A complete examination of the penis is required to determine if a baby boy or girl is ready for
circumcision. After the penis is cleaned and hair is not shaved, sterile clothing will be placed
over the baby’s body. The doctor will examine the penis and rule out any conditions that could
prevent circumcision. The procedure will then commence. The next steps include a sterile
dressing to cover the baby and an acetaminophen for pain management.
First, the foreskin is separated from the glans with a bipolar. The inner preputial membrane, or
smegma, is then cut and pushed down. The penis and foreskin are then secured. The first slit is
made on the upper side of the penis, and the second slit is made on the underside. The skin is
then pushed over the slit and the circumcision is complete.
For the first few days following the circumcision, the baby should be wearing a loose diaper. The
bandage should also be changed after each diaper change. The bandage should remain on for
no more than four to five working days. Every bowel movement should result in the parent
changing it. During this time, the penis may be slightly red and will need to be washed. The
doctor will provide instructions on how to take care of the penis. The doctor will prescribe
painkillers if there is concern about pain and instruct the parents how to care for it.
The procedure begins with the removal the penis’s foreskin. The foreskin begins to develop at
12 weeks old and matures into a bilaminar preparation by 18-20 week. An anatomical anomaly
in the penis can cause an incomplete foreskin. The prepuce is composed of an inner
mucocutaneous layer that adheres to an epithelial layer on the glans. The dartos muscle is the
outer layer of tissue. Circumcision removes these layers as well as the dartos muscular.
Although circumcision may reduce the risk of STDs in several cases, it is better to have it done
early on in the boy’s life. Children who receive circumcision as an infant have reduced risks of
contracting cervical cancer, while the female partners of circumcised men are less likely to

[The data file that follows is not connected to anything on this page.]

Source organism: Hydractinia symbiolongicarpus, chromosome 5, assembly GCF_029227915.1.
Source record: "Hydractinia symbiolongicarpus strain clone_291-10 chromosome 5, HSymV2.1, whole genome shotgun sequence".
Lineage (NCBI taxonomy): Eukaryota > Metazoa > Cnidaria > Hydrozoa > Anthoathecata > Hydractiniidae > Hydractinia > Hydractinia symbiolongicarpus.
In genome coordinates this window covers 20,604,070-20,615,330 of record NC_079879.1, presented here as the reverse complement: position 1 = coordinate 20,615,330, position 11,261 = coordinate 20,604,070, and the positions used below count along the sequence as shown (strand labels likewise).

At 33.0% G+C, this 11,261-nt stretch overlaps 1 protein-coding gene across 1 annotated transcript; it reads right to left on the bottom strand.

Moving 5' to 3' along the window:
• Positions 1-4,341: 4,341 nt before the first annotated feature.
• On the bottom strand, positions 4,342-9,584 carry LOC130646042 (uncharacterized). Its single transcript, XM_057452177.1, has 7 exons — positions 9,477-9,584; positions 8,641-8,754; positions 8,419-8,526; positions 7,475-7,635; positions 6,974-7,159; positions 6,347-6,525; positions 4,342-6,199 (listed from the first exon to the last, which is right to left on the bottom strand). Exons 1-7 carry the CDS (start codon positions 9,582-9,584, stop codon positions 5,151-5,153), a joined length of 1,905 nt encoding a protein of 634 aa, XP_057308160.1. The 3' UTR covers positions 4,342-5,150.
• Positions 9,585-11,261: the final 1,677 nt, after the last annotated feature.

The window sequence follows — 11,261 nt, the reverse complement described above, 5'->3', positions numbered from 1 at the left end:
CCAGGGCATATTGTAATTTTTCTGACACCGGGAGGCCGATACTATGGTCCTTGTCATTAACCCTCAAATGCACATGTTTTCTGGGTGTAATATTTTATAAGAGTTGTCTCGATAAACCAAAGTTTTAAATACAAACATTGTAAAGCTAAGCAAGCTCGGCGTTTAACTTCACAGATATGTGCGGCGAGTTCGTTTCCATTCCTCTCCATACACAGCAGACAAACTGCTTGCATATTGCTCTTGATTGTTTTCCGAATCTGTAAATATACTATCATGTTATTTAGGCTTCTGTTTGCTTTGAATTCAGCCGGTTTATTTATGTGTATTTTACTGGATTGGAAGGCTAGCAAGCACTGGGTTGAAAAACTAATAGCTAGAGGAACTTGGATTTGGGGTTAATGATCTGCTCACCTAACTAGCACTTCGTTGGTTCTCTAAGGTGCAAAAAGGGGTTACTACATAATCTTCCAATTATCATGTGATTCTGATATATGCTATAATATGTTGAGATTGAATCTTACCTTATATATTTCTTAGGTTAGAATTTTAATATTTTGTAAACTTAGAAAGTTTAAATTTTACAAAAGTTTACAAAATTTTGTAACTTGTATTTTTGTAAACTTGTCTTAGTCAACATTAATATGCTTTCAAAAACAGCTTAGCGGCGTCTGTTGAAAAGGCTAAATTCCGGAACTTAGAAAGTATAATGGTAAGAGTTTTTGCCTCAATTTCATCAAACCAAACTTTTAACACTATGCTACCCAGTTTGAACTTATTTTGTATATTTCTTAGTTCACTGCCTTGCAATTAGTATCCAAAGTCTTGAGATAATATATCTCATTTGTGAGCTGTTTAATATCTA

contract cervical cancer. The risks of not having a circumcision as an infant are negligible, but
parents should be aware the potential complications and risks.
Besides infection and bleeding, complications may arise during circumcision. Some men and
boys with bleeding disorders are unable to undergo circumcision. Others may experience
complications. Additionally, circumcision must only be performed by qualified health care
providers in a sterile setting. While bleeding and infections are the most common complications,
there are some cases that can be avoided. However, there are other risks associated with
circumcision, such as changes in sexual function.
Another risk of circumcision is meatal stenosis, which can develop after the procedure. FDA
approved the use recently of the sadocirculator. The blade is inserted in the boy’s urethra. It cuts
a thin piece of tissue on his head. The surgeon then inserts a second device, called the
sadocircular, into the boy’s penis to complete the circumcision.
For each of the four steps in circumcision, the heart rate and transcutaneous oxygen saturation
of the participants were recorded. Crying was recorded at each interval. Crying was defined to
be any level of crying during the interval. All three groups had a similar baseline heart beat at 5
minutes after circumcision. The study revealed that there are two distinct types of infants who
are sensitive. These two groups are most likely not to respond to the procedure in a different
A local anaesthetic is used to the penis during the procedure. To relieve pressure, a small cut is
made in the foreskin. To help the penis retract, a healthcare professional might apply pressure
to its head. The penis can then be removed. The procedure usually takes between five to 10
minutes. The American Academy of Pediatrics and the American Urological Association have
published a policy statement on circumcision. Both recommend circumcision as a decision to the
parents. Discuss the risks and benefits of circumcision with your child’s physician.